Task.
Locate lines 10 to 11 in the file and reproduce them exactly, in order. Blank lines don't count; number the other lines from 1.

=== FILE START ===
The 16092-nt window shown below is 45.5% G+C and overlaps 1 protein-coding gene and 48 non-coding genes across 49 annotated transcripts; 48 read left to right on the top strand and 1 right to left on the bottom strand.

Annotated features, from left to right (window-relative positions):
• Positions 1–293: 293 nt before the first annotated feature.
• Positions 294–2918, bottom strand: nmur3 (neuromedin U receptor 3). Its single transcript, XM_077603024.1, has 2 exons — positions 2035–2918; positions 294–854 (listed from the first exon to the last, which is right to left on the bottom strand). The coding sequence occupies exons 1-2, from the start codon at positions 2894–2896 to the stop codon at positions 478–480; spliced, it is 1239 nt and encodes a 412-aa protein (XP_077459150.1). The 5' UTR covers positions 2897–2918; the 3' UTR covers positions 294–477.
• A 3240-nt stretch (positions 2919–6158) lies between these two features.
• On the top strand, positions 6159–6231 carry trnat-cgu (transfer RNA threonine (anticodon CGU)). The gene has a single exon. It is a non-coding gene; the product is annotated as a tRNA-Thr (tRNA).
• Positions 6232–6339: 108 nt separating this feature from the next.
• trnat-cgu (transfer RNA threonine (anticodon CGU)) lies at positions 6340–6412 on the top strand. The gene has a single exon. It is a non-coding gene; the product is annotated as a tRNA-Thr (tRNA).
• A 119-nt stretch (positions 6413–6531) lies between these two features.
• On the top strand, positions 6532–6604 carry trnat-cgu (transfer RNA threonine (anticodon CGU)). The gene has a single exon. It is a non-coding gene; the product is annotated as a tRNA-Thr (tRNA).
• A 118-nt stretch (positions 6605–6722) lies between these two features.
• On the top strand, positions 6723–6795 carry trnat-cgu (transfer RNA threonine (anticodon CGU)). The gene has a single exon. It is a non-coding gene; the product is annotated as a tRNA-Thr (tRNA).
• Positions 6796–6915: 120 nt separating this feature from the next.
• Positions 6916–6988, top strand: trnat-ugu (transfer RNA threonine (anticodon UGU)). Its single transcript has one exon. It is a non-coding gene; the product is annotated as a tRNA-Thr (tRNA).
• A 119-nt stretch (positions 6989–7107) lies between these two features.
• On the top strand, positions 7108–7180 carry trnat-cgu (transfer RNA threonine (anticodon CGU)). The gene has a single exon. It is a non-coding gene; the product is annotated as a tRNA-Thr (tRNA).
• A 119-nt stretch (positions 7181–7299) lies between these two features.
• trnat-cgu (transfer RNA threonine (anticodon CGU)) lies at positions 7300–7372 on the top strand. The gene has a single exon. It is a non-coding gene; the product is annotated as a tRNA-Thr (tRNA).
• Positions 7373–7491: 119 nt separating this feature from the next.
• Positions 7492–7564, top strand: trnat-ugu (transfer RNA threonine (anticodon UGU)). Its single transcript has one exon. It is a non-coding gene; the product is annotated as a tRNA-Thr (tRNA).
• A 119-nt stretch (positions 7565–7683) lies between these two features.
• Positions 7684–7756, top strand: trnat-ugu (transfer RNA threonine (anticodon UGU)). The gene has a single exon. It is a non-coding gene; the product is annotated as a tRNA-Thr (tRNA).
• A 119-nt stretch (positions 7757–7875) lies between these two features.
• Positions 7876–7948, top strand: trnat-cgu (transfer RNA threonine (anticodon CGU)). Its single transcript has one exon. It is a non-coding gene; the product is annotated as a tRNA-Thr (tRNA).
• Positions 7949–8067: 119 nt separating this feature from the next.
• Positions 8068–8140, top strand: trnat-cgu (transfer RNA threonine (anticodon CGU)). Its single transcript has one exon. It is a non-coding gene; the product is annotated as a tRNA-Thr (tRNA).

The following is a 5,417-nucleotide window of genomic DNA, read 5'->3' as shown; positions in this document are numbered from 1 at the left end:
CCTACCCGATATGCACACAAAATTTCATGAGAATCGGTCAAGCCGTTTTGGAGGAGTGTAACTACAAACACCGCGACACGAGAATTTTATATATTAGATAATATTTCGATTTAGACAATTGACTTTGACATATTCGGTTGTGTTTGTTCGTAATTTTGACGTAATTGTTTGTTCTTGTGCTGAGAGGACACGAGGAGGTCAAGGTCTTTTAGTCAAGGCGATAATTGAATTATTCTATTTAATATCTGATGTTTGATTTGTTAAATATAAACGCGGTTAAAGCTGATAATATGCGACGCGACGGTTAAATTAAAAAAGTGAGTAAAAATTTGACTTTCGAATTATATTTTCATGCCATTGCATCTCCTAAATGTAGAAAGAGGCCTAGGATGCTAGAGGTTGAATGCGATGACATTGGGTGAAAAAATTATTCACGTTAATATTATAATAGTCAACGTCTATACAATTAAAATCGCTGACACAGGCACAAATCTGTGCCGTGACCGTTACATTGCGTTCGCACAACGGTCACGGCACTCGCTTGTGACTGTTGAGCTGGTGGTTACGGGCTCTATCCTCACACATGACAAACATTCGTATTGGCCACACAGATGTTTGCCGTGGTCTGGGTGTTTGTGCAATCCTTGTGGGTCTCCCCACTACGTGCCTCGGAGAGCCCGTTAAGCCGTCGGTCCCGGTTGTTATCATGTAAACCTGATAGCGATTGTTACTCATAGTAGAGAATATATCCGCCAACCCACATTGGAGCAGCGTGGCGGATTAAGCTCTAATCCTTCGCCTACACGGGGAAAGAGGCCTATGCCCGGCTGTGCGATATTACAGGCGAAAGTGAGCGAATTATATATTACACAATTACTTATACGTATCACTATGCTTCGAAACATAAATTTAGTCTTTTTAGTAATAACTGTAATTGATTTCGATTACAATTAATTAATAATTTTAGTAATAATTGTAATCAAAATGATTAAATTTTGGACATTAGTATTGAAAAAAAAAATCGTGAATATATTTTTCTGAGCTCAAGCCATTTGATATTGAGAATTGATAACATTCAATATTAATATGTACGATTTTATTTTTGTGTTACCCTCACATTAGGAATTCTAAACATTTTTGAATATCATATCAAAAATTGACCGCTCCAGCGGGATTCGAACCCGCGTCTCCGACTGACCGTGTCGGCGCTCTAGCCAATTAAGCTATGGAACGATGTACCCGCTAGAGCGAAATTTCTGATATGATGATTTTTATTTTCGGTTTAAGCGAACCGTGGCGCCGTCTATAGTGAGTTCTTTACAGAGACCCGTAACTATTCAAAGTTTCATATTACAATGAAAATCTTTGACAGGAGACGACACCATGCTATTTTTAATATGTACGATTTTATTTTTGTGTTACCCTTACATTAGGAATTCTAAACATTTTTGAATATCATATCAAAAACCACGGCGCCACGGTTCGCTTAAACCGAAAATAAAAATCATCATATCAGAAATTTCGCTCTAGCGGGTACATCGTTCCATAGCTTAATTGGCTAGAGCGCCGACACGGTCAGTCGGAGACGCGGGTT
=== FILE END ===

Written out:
• On the top strand, positions 6532–6604 carry trnat-cgu (transfer RNA threonine (anticodon CGU)). The gene has a single exon. It is a non-coding gene; the product is annotated as a tRNA-Thr (tRNA).
• A 118-nt stretch (positions 6605–6722) lies between these two features.